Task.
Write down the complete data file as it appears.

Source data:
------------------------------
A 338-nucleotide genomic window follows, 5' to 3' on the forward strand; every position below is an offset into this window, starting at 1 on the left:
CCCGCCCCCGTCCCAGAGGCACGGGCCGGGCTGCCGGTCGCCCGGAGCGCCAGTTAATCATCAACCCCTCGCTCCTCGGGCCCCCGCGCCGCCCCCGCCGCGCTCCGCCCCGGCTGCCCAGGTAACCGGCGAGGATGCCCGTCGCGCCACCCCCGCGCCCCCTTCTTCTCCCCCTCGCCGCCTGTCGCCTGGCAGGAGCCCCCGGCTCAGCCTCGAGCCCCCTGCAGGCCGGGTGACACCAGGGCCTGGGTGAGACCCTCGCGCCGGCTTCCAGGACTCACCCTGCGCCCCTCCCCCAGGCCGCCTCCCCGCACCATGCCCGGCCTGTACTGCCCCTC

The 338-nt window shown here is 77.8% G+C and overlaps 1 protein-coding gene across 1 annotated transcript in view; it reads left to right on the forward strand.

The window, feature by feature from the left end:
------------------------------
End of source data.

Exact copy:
A 338-nucleotide genomic window follows, 5' to 3' on the forward strand; every position below is an offset into this window, starting at 1 on the left:
CCCGCCCCCGTCCCAGAGGCACGGGCCGGGCTGCCGGTCGCCCGGAGCGCCAGTTAATCATCAACCCCTCGCTCCTCGGGCCCCCGCGCCGCCCCCGCCGCGCTCCGCCCCGGCTGCCCAGGTAACCGGCGAGGATGCCCGTCGCGCCACCCCCGCGCCCCCTTCTTCTCCCCCTCGCCGCCTGTCGCCTGGCAGGAGCCCCCGGCTCAGCCTCGAGCCCCCTGCAGGCCGGGTGACACCAGGGCCTGGGTGAGACCCTCGCGCCGGCTTCCAGGACTCACCCTGCGCCCCTCCCCCAGGCCGCCTCCCCGCACCATGCCCGGCCTGTACTGCCCCTC

The 338-nt window shown here is 77.8% G+C and overlaps 1 protein-coding gene across 1 annotated transcript in view; it reads left to right on the forward strand.

The window, feature by feature from the left end: